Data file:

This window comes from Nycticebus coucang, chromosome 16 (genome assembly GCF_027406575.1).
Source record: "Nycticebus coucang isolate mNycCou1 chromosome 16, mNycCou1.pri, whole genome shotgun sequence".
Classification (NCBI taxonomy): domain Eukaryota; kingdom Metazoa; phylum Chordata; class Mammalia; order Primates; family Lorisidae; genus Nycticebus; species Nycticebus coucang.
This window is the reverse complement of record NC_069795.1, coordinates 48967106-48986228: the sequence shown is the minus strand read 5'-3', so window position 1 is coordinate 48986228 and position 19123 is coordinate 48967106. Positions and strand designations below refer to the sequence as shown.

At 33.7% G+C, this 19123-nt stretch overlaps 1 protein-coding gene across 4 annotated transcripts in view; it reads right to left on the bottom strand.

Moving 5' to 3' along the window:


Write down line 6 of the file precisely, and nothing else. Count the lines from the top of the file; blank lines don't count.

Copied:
Moving 5' to 3' along the window: